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7 Jan 2022

Econ Digest

Free trade deal RCEP comes into force on January 1, 2022, to boost regional trade and investment


        The Regional Comprehensive Economic Partnership (RCEP) agreement that enters into force on 1 January 2022 will boost trade among member countries. KResearch views that in terms of trade, the added benefits from tax cuts will have a limited positive effect on Thailand, as most of the products have already enjoyed zero tariff treatment under ASEAN Plus 5 (China, Japan, South Korea, Australia and New Zealand) FTA. As to direct benefits, certain agricultural, food and industrial products that Thailand does not export much are expected to benefit from exports to China and South Korea, while the exports of certain fresh seafood products and raw leather to Japan will be subject to lower tariffs under the RCEP. At the same time, benefits from exports to Australia and New Zealand will remain unchanged.  In addition, the products that will receive indirect benefits will be those that Thailand exports to Plus 5 countries in existing production chains, such as automobiles and parts, plastic resins and plastic products, chemicals, rubber and rubber products, electrical appliance and electronic parts.

       RCEP is FTA ready in terms of fully integrated production, covering upstream, midstream and downstream producing countries. It is the first time that Asian countries such as China, Japan and South Korea, that have developed their own production technologies, join the same free trade framework, which will help Thailand to stay connected to the global production chain in Asia. Moreover, the Rules of Origins (ROOs) covering 15 countries make the region more attractive for investment. For Thailand, RCEP gives Thailand future investment opportunities to expand production of traditional technologies such as HDDs, ICs, printed circuit board assembly and automotives. However, Thailand must compete to attract new FDI with its competitors, especially investment in technologies that are the key for upgrading Thailand’s manufacturing structure to the S-Curve industries, such as the production of smart sensors, nano electronic components, processing chips in products and IOT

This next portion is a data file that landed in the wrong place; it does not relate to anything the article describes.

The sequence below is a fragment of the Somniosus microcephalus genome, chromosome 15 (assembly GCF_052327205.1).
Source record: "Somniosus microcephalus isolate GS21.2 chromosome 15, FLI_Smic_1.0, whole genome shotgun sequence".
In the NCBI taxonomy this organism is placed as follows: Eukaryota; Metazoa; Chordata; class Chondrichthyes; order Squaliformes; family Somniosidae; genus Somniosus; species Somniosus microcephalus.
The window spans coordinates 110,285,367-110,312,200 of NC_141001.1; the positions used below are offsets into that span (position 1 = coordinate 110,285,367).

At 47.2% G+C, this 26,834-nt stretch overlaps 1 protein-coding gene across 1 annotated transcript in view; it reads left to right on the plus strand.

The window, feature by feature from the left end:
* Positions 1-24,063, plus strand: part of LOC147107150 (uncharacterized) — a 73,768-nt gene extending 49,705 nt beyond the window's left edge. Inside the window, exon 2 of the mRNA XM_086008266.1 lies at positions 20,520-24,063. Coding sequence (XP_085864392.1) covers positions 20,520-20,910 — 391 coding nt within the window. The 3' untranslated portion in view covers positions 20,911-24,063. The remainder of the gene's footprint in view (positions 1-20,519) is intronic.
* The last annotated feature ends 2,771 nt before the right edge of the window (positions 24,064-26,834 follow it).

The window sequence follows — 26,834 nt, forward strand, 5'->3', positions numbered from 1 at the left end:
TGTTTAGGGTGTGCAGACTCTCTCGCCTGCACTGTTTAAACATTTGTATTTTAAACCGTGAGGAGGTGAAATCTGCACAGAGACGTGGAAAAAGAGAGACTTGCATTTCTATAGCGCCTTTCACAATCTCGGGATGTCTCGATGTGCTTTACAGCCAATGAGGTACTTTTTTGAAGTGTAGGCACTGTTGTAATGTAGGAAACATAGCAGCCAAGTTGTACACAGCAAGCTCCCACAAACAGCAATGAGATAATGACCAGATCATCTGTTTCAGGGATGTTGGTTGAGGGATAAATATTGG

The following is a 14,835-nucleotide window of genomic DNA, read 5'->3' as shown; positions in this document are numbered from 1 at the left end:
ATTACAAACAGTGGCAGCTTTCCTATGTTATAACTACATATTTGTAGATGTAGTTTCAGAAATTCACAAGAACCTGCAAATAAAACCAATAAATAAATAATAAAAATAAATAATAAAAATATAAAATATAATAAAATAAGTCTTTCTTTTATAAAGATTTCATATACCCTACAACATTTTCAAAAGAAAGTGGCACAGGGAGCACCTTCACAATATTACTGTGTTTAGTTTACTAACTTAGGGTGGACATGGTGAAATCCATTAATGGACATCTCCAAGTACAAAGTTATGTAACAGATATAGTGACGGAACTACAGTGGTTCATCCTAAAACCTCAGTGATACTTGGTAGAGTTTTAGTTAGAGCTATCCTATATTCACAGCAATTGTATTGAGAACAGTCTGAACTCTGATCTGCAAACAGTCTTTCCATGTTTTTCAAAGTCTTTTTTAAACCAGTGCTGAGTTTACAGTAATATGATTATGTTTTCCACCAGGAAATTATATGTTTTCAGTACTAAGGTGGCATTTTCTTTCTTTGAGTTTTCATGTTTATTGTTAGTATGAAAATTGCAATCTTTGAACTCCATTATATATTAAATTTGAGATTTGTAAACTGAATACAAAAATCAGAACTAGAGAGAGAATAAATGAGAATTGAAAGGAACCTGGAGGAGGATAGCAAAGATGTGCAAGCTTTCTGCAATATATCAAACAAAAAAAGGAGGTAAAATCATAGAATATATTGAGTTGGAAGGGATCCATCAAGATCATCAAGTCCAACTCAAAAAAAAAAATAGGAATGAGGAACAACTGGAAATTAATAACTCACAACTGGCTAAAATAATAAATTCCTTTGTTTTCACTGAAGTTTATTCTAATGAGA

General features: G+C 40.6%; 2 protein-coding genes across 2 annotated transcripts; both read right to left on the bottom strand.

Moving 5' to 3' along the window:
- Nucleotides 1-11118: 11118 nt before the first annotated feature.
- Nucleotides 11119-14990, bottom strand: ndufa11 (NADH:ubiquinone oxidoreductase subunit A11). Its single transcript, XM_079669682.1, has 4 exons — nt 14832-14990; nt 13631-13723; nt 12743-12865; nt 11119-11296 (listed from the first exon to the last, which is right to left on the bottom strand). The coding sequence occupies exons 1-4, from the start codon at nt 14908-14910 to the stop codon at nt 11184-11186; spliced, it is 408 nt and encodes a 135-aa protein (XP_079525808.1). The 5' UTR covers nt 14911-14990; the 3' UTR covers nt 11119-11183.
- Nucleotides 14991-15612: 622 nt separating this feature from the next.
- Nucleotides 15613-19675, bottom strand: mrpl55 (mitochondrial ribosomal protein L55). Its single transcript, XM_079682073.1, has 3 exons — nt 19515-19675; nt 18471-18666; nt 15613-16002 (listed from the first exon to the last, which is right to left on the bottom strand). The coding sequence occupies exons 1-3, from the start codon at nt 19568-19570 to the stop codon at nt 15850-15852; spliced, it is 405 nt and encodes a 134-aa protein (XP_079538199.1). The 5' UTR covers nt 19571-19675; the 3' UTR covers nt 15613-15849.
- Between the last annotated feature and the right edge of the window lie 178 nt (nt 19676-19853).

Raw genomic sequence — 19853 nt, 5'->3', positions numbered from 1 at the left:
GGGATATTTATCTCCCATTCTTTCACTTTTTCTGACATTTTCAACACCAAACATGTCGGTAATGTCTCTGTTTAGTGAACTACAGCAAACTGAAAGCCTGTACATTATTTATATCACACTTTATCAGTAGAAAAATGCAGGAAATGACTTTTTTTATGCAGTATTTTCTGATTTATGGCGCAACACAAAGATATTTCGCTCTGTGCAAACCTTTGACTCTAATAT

In order to compete with ASEAN countries to attract FDI, all related sectors of Thailand shall cooperate to 1) make use of FTA to reduce trade and investment barriers, especially trade frameworks that competitors have joined but Thailand has not, such as CPTPP and FTAs with the U.S., EU and UK; 2) create an investment environment that keeps business agility and is ready to cope with changes in technology trends; 3) be prepared to support business trends in consistency with ESG principles; and 4) develop measures to promote investment in the s-curve industries.

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